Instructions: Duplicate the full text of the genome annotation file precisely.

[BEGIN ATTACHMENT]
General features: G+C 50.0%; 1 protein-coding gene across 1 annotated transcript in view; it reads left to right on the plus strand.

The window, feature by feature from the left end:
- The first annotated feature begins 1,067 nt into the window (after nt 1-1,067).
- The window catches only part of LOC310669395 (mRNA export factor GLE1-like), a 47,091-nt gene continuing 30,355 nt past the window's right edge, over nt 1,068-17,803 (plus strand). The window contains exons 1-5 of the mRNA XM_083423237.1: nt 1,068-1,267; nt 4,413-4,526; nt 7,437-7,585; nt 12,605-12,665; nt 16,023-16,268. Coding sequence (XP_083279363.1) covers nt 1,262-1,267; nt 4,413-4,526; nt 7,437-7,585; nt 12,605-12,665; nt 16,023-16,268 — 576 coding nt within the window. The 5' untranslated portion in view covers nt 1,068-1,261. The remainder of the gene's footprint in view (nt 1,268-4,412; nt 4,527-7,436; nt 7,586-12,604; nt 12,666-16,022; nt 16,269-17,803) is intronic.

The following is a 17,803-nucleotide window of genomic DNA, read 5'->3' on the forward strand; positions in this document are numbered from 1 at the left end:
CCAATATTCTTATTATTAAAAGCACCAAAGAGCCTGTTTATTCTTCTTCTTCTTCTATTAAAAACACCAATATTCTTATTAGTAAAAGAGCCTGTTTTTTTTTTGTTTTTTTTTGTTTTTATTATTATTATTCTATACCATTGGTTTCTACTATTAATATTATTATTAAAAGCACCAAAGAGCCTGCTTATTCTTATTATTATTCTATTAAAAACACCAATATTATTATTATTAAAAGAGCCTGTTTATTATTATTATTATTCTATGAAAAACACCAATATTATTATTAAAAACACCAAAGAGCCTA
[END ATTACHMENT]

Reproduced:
General features: G+C 50.0%; 1 protein-coding gene across 1 annotated transcript in view; it reads left to right on the plus strand.

The window, feature by feature from the left end:
- The first annotated feature begins 1,067 nt into the window (after nt 1-1,067).
- The window catches only part of LOC310669395 (mRNA export factor GLE1-like), a 47,091-nt gene continuing 30,355 nt past the window's right edge, over nt 1,068-17,803 (plus strand). The window contains exons 1-5 of the mRNA XM_083423237.1: nt 1,068-1,267; nt 4,413-4,526; nt 7,437-7,585; nt 12,605-12,665; nt 16,023-16,268. Coding sequence (XP_083279363.1) covers nt 1,262-1,267; nt 4,413-4,526; nt 7,437-7,585; nt 12,605-12,665; nt 16,023-16,268 — 576 coding nt within the window. The 5' untranslated portion in view covers nt 1,068-1,261. The remainder of the gene's footprint in view (nt 1,268-4,412; nt 4,527-7,436; nt 7,586-12,604; nt 12,666-16,022; nt 16,269-17,803) is intronic.

The following is a 17,803-nucleotide window of genomic DNA, read 5'->3' on the forward strand; positions in this document are numbered from 1 at the left end:
CCAATATTCTTATTATTAAAAGCACCAAAGAGCCTGTTTATTCTTCTTCTTCTTCTATTAAAAACACCAATATTCTTATTAGTAAAAGAGCCTGTTTTTTTTTTGTTTTTTTTTGTTTTTATTATTATTATTCTATACCATTGGTTTCTACTATTAATATTATTATTAAAAGCACCAAAGAGCCTGCTTATTCTTATTATTATTCTATTAAAAACACCAATATTATTATTATTAAAAGAGCCTGTTTATTATTATTATTATTCTATGAAAAACACCAATATTATTATTAAAAACACCAAAGAGCCTA